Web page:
If floor space is limited, you can choose plants that take up wall space instead–simply use a trellis to let them grow vertically. Peas, pole beans, or cucumbers grow well on a vertical trellis (or on the balcony railing!). I love growing pretty purple-podded pole beans in my own garden both for looks and to eat. But don’t be surprised if they grow more than 4-5 feet tall!
Balcony Vegetable Gardening Quick Tips
- Choose varieties that won’t grow too large for your, pots, boxes, or balcony
- Use large enough containers for each vegetable or herb
- Use good quality potting soil
- Make sure pots have drainage holes
- Don’t let the planting bed dry out too much
- Use self-watering containers if possible in dry areas
- Fertilize as needed
- Estimate how much sun your patio vegetable garden gets
- Choose more eye-catching edible plants if you wish
- Consider drip irrigation for dry areas or busy schedules
15 Easy Vegetables & Herbs To Grow In a Container Garden
- Rainbow Chard
- Purple Kale
- Lemon Thyme
- Basil (in a sunny spot)
- Cilantro (in a cool spot)
- Green beans
- Speckled Lettuce
- Bok Choy
- Smaller-sized tomatoes
The Right Patio Garden Containers
With any garden, good drainage is essential to keep your plants healthy and happy. Any container you choose needs to have drain holes, or you must create your own. Of course, I’ve found that it’s wise to consider whether any excess water that drains out of your pots might land on any people or balconies below! If so, setting your pots on trays or using self-watering containers should help.
Especially if you live in a climate with low humidity, self-watering containers are a really great option for container gardening. This type of container holds water below the dirt in a little water reservoir so that you don’t have to water the plant as often. The water is drawn up to the plant by wicking through the soil or by the roots of the plant.
You can also find boxes that sit directly on your balcony railing, but keep in mind that they may be in danger if you live in a windy area! My little town is known for its windy conditions (and windmills) so I had to use bungee cords to secure the railing-top containers to the railing.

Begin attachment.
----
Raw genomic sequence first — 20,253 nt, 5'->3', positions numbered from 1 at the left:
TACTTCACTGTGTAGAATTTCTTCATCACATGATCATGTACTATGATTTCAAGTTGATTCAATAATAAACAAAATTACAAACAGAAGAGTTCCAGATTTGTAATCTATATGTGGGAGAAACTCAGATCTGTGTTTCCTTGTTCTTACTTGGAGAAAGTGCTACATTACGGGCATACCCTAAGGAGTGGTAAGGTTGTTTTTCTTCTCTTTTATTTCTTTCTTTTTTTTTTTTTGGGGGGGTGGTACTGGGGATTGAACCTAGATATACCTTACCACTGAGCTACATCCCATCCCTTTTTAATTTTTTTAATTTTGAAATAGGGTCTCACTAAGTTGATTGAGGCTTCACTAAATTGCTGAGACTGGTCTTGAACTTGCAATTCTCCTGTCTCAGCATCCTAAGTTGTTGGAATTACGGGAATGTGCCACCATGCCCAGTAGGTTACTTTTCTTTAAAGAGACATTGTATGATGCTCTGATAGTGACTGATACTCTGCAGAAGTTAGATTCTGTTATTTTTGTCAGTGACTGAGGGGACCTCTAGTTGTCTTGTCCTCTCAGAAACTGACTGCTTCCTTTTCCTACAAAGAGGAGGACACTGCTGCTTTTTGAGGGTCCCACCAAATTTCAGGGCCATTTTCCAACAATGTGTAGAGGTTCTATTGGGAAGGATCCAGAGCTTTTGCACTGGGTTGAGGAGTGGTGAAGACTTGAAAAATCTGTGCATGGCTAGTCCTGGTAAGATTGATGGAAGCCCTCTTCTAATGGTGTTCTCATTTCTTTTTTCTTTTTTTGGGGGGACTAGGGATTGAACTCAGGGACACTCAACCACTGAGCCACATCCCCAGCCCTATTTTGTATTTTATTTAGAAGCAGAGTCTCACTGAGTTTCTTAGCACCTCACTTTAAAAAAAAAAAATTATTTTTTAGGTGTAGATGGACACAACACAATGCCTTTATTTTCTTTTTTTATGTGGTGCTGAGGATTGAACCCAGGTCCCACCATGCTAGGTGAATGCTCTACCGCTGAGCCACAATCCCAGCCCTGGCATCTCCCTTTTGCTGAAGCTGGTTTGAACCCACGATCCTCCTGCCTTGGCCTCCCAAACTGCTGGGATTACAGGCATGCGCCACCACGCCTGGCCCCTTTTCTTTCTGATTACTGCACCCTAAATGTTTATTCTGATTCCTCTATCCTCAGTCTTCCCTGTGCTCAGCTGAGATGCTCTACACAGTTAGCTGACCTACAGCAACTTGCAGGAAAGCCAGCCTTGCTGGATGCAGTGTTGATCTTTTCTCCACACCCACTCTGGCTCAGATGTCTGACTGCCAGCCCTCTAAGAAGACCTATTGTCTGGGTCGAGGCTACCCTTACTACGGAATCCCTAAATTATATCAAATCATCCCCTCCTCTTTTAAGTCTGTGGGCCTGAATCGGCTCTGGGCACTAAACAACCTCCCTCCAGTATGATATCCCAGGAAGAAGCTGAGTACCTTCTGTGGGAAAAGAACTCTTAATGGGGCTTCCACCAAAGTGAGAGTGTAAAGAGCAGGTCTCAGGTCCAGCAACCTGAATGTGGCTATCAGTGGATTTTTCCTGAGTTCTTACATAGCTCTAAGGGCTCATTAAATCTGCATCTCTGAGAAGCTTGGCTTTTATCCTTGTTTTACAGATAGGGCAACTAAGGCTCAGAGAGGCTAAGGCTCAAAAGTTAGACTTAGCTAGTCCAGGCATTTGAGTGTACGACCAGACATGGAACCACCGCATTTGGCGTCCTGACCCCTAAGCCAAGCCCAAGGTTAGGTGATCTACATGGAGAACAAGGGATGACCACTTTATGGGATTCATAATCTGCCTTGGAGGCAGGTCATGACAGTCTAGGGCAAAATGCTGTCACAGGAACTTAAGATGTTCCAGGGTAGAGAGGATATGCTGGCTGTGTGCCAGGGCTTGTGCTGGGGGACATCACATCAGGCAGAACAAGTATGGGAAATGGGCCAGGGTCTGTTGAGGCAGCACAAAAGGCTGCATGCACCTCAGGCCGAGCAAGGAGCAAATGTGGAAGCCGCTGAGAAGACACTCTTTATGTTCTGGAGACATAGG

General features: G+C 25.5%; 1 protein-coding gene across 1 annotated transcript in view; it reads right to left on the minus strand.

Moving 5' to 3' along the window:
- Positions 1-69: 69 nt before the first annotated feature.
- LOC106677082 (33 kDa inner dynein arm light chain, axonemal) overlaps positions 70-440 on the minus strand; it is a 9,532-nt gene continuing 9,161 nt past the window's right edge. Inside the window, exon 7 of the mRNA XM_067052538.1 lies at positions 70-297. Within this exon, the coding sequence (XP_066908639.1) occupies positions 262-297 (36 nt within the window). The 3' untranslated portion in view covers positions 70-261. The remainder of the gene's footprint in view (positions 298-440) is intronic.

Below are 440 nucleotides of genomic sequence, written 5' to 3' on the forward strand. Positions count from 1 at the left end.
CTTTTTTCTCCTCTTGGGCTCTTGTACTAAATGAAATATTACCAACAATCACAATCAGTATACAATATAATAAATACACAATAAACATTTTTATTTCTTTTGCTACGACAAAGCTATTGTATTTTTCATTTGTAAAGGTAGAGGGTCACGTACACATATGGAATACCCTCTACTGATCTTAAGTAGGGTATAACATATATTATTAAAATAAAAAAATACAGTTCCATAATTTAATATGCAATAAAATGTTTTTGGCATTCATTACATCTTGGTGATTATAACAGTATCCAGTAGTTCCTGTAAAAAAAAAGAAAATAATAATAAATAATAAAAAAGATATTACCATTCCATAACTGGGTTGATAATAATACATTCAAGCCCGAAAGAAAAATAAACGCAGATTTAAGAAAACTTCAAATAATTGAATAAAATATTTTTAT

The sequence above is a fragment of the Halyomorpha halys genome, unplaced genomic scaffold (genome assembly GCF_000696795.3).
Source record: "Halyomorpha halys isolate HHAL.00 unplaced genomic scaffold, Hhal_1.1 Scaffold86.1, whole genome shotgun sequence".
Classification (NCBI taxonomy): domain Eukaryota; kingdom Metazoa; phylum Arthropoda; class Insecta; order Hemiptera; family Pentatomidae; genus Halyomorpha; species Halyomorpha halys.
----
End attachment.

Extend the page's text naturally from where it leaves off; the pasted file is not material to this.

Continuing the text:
Garden Container Materials
Terra cotta pots may be the cheapest and most popular, bringing to mind classic images of old apartments in Italy full of colorful geraniums. Unfortunately, though, terra cotta pots may dry out quickly in low-humidity areas. Cloth or felt grow bags of all sizes and shapes are a popular container option for patio vegetables because they allow for good drainage and air circulation in the earth, promoting healthy roots.
Plastic containers are cost-effective and allow for a variety of colors, shapes, and sizes. Some gardeners have luck turning storage totes, Tupperware bins, and other plastic boxes into potting containers. If you do choose to get creative with different plastic containers, it’s a good idea to consider whether they are made from food-safe plastic. Check the number inside the recycling symbol on the container. Those with a number 1, 3, 6, and 7 may have a chance of leaching chemicals into your garden soil. 2, 4, and 5 are considered food safe and would be a more appropriate choice for your vegetable garden.
If you’re looking for other budget options, keep an eye on garage sales and local gardening or sale sites.
What size containers?
Always keep in mind the final size of your vegetable garden plants when choosing pots. Avoid using pots that will be much smaller than the adult plants. Most plants need a pot that is at least 10″ wide and 12″ deep to accommodate healthy root systems. Many herbs that have shallow roots will be okay in shallower containers.
A word of caution about smaller containers–if you live in a dry area, you will find that they can dry out much more quickly than larger ones and need much more frequent watering! With my first patio garden, I found that later in the season, my tomato plants got so tall and large that they would easily tip their plastic containers right over! So for tomatoes, make sure to use beds that are large and heavy enough to stay steady.